It’s now been a year since the legislative leadership used sleight of hand and secrecy to pass the most far-reaching education policy act in years. Since this was called the Alabama Accountability Act, let’s take a moment to do some accountability by looking at real numbers, rather than listening to the high-blown rhetoric of those who dreamed up this legislation.

Recall that this bill emerged from a conference committee having doubled in size and opening the door for public education funds to ultimately be used to benefit businesses and private schools. Recall too that after its passage, leadership boasted they purposefully kept the state superintendent of education and the elected state school board in the dark as to what they were doing because “they might have opposed it.”

What happened to transparency and open government?

The bill required the state department of education to determine the bottom six percent of all public schools and label them “failing schools.” It then put a process in place to allow students from “failing schools” to escape them. This process was sweetened with tax credits and rebates, all paid for by the Education Trust Fund.

A total of $40 million was skimmed from ETF to cover the cost of contributions of $25 million to scholarship funding organizations and up to $15 million for tax credits and rebates for parents who had an expense in relocating their children to either private school or public schools.

According to figures from the state department of education, this $40 million amounted to $54.10 per student, or just over $1,000 per classroom.

Since Alabama has had the greatest per pupil cut in education budgets per child in the U. S. 2008, hits such as this are significant.  How many teachers do you know who would turn down a $1,000 for their classroom to buy books, supplies, etc?

So what happened? Of the 30,005 students in “failing schools” in Alabama, only 719 transferred within their system, 18 went to another system and 52 went to private schools.

So 740,000 students in Alabama gave up $40 million so 52 kids in the entire state could go to a private school.

And what about the Black Belt, the region politicians always hold up as an example of schools that need the most help? The place politicians are referring to when they say “children should not be trapped by their zip code.”

Of the 7,126 students in “failing schools” in the Black Belt, only 39 transferred to another school in their system, six went to another system and ONE went to private school. And in seven of the 14 Black Belt counties impacted by the Alabama Accountability Act, not ONE student transferred to another school, another system or a private school.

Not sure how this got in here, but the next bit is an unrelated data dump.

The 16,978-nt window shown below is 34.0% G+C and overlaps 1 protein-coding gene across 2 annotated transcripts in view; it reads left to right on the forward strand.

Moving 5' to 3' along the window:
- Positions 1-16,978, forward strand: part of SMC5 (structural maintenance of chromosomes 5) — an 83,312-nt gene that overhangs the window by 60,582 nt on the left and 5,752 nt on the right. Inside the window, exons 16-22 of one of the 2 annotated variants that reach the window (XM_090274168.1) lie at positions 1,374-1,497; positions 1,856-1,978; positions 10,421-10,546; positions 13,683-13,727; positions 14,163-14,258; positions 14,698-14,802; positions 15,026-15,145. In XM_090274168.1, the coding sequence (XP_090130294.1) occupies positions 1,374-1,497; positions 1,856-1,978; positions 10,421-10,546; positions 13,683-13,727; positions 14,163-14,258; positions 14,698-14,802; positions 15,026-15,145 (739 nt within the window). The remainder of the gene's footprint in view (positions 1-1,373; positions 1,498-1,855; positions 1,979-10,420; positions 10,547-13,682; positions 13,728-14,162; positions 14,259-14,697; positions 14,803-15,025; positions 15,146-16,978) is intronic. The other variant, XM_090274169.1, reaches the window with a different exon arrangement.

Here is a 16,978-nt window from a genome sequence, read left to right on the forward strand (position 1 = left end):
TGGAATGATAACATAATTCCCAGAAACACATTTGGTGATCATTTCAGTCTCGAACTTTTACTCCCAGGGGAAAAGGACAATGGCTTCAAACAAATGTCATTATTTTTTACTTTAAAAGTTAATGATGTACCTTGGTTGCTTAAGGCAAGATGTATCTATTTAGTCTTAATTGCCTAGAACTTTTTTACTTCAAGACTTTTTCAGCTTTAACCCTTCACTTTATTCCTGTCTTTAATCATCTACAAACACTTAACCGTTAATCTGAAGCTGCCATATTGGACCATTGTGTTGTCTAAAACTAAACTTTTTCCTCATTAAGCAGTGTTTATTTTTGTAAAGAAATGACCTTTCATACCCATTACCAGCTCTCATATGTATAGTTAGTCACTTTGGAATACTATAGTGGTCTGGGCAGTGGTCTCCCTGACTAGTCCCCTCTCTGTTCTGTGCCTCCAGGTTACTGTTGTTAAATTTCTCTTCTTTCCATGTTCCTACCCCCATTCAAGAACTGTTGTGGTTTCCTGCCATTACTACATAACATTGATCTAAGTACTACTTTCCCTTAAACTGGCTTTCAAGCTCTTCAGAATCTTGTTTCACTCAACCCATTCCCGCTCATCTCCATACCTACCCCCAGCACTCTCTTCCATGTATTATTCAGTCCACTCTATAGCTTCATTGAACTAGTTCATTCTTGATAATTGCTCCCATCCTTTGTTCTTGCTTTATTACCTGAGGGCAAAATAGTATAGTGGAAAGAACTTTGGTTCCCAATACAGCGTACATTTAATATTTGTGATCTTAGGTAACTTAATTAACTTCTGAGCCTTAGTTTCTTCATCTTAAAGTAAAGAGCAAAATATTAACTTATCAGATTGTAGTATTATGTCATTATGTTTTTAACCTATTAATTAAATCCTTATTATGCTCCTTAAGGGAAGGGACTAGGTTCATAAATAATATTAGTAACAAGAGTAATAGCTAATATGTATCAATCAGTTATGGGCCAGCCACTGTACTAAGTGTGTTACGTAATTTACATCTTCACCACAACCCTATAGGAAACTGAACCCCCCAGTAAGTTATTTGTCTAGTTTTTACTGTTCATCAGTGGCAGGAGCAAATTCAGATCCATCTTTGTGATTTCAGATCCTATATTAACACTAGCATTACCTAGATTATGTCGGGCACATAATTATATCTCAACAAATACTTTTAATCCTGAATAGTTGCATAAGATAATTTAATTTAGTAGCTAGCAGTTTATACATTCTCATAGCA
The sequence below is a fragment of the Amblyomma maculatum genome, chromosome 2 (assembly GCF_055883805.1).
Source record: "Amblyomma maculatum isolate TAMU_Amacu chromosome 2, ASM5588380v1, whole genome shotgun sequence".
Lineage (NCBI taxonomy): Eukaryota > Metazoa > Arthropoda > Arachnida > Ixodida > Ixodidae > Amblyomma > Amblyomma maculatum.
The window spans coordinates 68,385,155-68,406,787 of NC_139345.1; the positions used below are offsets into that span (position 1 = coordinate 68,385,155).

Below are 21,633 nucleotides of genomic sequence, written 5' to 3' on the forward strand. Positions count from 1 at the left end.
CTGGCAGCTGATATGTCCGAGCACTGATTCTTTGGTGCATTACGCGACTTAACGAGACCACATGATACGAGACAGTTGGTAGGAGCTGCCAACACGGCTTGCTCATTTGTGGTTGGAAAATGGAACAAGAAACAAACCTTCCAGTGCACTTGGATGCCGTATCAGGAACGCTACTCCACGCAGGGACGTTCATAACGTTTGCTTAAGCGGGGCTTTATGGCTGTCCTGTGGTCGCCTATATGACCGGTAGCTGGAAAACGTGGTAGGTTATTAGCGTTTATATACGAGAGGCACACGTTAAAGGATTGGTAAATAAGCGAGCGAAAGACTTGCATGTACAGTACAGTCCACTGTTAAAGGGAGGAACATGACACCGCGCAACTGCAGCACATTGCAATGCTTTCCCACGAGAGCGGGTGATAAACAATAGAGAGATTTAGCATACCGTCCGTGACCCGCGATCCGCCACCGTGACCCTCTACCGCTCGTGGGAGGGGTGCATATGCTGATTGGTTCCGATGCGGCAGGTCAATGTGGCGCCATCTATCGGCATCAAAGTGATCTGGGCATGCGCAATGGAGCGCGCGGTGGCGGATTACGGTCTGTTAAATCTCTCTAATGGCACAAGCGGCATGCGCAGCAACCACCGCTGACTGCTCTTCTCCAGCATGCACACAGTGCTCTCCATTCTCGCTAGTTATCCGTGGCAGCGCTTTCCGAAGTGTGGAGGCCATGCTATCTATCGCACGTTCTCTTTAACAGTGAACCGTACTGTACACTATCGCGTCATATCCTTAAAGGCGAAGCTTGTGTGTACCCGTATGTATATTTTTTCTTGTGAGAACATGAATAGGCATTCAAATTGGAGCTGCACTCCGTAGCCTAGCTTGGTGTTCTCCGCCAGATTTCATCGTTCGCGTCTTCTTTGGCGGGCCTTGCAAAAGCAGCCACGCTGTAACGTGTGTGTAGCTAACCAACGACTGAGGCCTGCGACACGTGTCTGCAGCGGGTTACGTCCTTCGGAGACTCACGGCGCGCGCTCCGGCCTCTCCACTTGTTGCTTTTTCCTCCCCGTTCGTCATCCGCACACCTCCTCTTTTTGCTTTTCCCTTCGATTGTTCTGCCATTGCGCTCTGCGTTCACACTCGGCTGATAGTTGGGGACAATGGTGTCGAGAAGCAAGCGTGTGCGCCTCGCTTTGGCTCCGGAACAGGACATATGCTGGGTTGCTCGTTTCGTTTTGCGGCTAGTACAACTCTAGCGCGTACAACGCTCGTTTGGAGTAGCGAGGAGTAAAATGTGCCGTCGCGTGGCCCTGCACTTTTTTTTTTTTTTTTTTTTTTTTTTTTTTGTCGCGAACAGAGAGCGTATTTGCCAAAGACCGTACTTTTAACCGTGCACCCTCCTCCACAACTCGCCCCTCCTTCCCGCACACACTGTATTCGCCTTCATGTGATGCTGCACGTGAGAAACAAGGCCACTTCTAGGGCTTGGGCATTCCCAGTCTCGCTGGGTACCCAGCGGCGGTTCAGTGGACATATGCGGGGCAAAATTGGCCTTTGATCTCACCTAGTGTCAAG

So much for helping kids trapped by their zip code.

A couple of things about the $25 million scholarship program should be noted. Any business or individual contributing one dollar to a scholarship gets a one dollar tax credit on their state taxes. So instead of giving one dollar to public education the contributor gives one dollar to be used to send a student to a private school.

One financial advisor referred to this as a “free lunch” for contributors. He failed to add that this was being paid for by every public school student in the state.

This legislation also allows the scholarship program to keep five percent of what they collect to administer the program. So that’s $1,250,000 that Alabama public school students are paying for jobs to market and run these programs.

And once the needs of students from “failing schools” going to private schools are met, scholarships can go to any student whose family is no more than 150 percent of the Alabama median household income level (about $65,000). If a scholarship is worth $5,000 and only 52 students from “failing schools” wanted one; that frees up $24,740,000 to be given to kids from non-failing schools to attend private schools.

At the end of the day, when you look at real numbers and ignore the political “spin” being put on this legislation, it is hard to understand how we are helping some kids by denying resources to all of the 740,000 in public schools. How do you improve a “failing school” by taking $1,000 from each of their classrooms?

Isn’t this like going to the intensive care unit of the nearest hospital and telling the sickest patients that you intend to cut back on their medication and that you wish them well?